Coronavirus could change how startups get funded

Y Combinator partners Michael Seibel and Dalton Caldwell speak at TechCrunch in 2018. Y Combinator’s online demo day is a test for startup funding.
Y Combinator partners Michael Seibel and Dalton Caldwell speak at TechCrunch in 2018. Y Combinator’s online demo day is a test for startup funding.
Image: Kimberly White/Getty Images for TechCrunch
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For a Silicon Valley accelerator focused on funding digital technology, Y Combinator has always been stubbornly committed to doing things in person.

Every founder admitted to the prestigious startup accelerator is required to move to Silicon Valley for the duration of a three-month program, which culminates in a “demo day” where each startup has the chance to pitch more than 1,000 investors. It’s a critical moment for the founders; for most of them, there’s no better opportunity to raise the early-stage money they need to grow their businesses.

This year, because of Covid-19, Y Combinator moved its latest demo day online. The decision was made out of necessity but, like so many other things that the coronavirus has affected, it could end up having permanent effects. Y Combinator has a strong incentive to ensure that this year’s batch of startups receives as much funding as previous years. If it can figure out how to do a demo day remotely, it could alter the way startups around the world pitch investors.

Today’s startup funding is heavily clustered in a small number of cities. In the US, nearly 40% of venture capital dollars go to the San Francisco Bay Area; the top 20 cities together account for 88%. And while the share of venture capital funding going to companies outside the US has been rising, it’s still highly concentrated, in cities like Beijing, Shanghai, and London.

Part of the reason for the concentration is the nature of the venture capital industry, which is built around in-person interaction. VCs want to meet the founders they back, and be able to check in on them. One study found that startups were more likely to succeed when they were a direct flight away from their investors, evidence of the value of regular, in-person check-ins between investors and startups. In-person meetings have remained the norm for startup funding even as online platforms like Angellist have made it easier for investors and founders to connect online.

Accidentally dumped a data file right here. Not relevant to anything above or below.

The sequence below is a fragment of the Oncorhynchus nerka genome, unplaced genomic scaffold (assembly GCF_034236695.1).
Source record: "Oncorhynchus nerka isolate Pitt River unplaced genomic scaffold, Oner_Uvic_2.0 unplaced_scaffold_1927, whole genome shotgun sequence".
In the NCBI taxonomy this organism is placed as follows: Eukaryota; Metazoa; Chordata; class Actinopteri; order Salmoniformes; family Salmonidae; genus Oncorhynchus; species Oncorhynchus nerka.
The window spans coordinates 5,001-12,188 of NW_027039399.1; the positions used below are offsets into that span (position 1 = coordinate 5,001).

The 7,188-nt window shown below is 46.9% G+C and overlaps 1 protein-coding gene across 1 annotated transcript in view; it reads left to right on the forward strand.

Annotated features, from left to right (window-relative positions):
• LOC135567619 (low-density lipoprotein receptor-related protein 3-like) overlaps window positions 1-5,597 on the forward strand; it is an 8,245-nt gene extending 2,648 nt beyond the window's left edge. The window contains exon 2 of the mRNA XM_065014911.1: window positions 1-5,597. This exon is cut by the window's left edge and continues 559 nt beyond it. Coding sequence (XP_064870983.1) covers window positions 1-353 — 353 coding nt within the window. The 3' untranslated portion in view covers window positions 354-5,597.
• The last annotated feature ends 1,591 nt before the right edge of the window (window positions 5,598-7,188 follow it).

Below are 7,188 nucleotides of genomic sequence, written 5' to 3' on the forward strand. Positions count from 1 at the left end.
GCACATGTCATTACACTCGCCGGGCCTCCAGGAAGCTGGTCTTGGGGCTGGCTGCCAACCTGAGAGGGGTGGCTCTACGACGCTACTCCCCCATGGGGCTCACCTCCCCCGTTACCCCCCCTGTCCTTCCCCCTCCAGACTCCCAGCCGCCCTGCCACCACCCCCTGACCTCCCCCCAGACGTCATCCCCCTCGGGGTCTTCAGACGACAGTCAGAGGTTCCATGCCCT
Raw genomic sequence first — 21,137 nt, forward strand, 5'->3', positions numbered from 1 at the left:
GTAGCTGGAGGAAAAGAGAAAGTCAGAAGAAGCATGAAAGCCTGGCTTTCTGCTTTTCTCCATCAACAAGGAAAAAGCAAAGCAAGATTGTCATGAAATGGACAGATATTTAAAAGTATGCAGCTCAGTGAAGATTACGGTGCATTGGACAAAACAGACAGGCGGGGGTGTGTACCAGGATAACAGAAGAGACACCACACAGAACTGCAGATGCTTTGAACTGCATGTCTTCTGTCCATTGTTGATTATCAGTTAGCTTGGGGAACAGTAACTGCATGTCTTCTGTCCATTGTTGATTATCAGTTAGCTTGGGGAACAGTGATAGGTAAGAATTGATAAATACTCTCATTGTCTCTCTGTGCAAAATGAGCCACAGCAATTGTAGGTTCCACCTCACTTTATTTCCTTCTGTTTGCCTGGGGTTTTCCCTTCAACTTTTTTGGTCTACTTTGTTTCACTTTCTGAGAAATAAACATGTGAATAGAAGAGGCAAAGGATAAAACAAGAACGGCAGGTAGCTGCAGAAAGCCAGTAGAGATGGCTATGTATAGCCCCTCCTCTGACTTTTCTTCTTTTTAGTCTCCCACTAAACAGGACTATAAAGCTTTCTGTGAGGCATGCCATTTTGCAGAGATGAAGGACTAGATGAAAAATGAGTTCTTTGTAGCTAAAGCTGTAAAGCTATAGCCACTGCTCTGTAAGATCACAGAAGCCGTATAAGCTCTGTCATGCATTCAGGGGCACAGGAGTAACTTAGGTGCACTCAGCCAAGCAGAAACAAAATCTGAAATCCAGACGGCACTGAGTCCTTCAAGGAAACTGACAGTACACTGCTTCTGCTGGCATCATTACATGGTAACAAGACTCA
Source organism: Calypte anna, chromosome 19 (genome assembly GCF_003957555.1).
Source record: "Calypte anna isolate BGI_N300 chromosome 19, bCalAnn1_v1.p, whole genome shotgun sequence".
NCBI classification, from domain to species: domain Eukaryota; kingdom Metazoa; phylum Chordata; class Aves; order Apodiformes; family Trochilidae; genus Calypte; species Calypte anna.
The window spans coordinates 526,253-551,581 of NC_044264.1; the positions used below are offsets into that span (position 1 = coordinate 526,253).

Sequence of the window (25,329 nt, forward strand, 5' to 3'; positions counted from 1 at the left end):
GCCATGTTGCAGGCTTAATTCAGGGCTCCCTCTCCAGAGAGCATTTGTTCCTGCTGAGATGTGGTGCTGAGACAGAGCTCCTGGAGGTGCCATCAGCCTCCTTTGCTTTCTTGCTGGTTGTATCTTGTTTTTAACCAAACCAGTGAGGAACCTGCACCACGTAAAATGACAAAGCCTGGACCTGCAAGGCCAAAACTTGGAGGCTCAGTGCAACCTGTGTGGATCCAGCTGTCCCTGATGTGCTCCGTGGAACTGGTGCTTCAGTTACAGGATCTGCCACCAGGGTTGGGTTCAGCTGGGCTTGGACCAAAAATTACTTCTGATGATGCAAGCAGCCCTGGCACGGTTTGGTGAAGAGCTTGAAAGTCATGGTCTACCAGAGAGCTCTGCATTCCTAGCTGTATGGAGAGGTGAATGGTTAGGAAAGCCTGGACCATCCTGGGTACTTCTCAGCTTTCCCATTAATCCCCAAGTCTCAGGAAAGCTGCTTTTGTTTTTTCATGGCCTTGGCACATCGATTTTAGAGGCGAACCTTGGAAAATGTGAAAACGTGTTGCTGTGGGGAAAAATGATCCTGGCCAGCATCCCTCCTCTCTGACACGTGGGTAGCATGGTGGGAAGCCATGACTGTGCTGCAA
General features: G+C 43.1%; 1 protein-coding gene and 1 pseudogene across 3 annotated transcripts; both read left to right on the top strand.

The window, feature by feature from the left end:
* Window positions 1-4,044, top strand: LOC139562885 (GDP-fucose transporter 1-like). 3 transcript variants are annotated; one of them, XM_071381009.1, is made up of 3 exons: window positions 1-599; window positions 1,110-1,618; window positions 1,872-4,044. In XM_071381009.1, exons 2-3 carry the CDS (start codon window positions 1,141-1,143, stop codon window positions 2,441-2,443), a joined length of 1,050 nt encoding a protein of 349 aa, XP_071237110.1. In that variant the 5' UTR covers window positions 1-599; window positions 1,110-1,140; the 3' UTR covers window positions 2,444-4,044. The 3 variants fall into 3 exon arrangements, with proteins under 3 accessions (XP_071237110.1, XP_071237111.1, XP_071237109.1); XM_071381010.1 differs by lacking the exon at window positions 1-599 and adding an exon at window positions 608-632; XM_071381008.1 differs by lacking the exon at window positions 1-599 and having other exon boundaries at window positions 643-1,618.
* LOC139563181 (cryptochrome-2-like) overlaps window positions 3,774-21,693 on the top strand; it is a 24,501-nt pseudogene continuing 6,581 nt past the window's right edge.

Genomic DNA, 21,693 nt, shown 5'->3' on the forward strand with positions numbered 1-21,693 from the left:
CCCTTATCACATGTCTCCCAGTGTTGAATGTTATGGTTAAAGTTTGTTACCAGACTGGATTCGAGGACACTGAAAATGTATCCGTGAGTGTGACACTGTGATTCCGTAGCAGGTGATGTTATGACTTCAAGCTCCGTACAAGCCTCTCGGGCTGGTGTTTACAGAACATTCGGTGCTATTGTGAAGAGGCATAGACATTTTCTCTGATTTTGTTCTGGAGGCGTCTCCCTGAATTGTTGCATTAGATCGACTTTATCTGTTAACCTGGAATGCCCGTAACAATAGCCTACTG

Now, coronavirus is putting pressure on founders to do more business virtually—including fundraising. If this winter’s Y Combinator batch succeeds at raising money, it could signal that remote investing is viable. That might open up opportunities for countless startups not based in venture capital hubs like San Francisco, New York, or Boston.

Y Combinator’s accelerator involves three months of dinners, office hours, pitch sessions, and other opportunities for startup founders to get feedback from entrepreneurs, investors, and each other on their ideas. Typically, investors attend demo days at Y Combinator and other accelerators in person, to hear presentations from founders like this one. But this year, Y Combinator’s demo day didn’t include presentations. Instead, it revolved around a website stocked with slide decks and summaries describing every startup in the cohort.

A screenshot of Y Combinator's virtual demo day
Different tack.
Image: Y Combinator

“Investors for years have been asking for more written content,” says Michael Seibel, CEO of Y Combinator—so when forced to do its demo day remotely, the accelerator decided to give it to them.